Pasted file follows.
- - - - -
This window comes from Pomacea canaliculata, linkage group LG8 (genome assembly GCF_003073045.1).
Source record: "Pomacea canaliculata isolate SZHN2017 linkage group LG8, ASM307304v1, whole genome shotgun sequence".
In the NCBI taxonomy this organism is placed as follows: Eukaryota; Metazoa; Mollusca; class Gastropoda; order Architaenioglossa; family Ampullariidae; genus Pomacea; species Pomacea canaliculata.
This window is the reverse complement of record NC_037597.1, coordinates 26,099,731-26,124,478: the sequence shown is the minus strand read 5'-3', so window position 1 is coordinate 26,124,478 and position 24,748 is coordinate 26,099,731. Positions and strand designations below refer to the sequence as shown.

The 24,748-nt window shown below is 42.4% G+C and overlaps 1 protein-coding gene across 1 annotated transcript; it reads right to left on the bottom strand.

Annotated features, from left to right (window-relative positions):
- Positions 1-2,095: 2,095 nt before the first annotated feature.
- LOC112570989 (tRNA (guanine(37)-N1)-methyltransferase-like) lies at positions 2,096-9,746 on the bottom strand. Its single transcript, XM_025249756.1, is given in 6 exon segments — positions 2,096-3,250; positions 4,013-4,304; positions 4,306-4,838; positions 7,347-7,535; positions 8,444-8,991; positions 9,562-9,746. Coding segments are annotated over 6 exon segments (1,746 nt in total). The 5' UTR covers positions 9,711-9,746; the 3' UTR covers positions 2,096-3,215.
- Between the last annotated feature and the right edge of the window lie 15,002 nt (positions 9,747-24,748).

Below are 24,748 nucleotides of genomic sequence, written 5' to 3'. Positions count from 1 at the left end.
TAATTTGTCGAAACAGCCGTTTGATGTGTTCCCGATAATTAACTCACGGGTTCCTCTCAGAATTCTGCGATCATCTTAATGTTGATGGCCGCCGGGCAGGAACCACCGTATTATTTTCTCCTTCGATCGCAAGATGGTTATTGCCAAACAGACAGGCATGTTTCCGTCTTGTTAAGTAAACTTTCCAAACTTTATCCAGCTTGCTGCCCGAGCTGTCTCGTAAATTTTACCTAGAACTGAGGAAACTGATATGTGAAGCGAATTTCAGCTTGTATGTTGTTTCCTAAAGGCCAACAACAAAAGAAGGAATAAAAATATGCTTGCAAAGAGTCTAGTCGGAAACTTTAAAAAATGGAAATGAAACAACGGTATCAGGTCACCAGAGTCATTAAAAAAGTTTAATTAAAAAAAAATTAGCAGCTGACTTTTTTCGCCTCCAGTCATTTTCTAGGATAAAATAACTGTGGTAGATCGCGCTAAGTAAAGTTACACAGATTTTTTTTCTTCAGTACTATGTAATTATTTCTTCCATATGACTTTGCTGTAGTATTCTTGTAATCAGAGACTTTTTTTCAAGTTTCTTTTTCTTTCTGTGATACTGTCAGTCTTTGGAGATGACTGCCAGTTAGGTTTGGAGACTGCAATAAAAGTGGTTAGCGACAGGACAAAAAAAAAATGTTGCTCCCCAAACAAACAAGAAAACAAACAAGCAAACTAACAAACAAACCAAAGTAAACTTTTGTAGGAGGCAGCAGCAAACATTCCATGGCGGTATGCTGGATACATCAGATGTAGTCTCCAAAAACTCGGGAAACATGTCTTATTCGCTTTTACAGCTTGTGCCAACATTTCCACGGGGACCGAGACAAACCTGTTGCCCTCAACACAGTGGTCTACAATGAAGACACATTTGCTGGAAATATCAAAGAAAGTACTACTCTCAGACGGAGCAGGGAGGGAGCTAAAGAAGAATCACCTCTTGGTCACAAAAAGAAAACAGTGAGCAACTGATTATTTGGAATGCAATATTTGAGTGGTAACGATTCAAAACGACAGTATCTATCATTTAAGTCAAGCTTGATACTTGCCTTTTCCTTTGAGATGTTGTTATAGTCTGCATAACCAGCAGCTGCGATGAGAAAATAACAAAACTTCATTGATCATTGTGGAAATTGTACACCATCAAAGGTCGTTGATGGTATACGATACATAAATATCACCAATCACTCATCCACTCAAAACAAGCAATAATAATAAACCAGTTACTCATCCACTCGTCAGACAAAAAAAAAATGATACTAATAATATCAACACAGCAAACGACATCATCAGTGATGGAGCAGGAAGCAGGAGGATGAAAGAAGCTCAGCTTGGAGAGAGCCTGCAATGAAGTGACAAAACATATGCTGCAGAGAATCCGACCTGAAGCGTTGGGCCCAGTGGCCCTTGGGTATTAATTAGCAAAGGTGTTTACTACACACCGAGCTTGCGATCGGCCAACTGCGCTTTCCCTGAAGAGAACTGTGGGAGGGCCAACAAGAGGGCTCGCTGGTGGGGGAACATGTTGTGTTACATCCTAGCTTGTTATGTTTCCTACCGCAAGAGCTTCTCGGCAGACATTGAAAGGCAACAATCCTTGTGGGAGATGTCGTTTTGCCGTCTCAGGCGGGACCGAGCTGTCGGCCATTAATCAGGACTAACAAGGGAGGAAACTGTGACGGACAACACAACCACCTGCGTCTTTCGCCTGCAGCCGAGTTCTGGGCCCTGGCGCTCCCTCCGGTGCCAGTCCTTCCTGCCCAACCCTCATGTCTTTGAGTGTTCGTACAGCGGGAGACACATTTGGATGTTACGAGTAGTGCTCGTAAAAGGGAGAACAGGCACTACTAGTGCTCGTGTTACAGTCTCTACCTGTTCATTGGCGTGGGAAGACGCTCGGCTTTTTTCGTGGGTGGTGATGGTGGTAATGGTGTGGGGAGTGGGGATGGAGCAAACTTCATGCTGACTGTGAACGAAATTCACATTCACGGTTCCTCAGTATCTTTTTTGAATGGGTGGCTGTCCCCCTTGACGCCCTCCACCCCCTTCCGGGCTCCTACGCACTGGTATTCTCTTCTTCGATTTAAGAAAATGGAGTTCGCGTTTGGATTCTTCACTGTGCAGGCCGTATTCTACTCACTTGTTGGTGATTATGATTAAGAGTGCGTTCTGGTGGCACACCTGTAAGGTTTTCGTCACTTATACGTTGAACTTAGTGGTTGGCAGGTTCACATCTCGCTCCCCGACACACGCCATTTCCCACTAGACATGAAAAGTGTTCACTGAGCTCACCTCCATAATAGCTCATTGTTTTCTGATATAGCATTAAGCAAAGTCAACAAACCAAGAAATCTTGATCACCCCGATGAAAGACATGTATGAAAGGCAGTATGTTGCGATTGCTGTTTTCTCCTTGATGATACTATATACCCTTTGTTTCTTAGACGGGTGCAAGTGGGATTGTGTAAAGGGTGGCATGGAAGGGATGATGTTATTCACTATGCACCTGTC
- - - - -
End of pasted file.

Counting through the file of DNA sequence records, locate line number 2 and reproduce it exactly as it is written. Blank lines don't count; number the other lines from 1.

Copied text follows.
Source record: "Pomacea canaliculata isolate SZHN2017 linkage group LG8, ASM307304v1, whole genome shotgun sequence".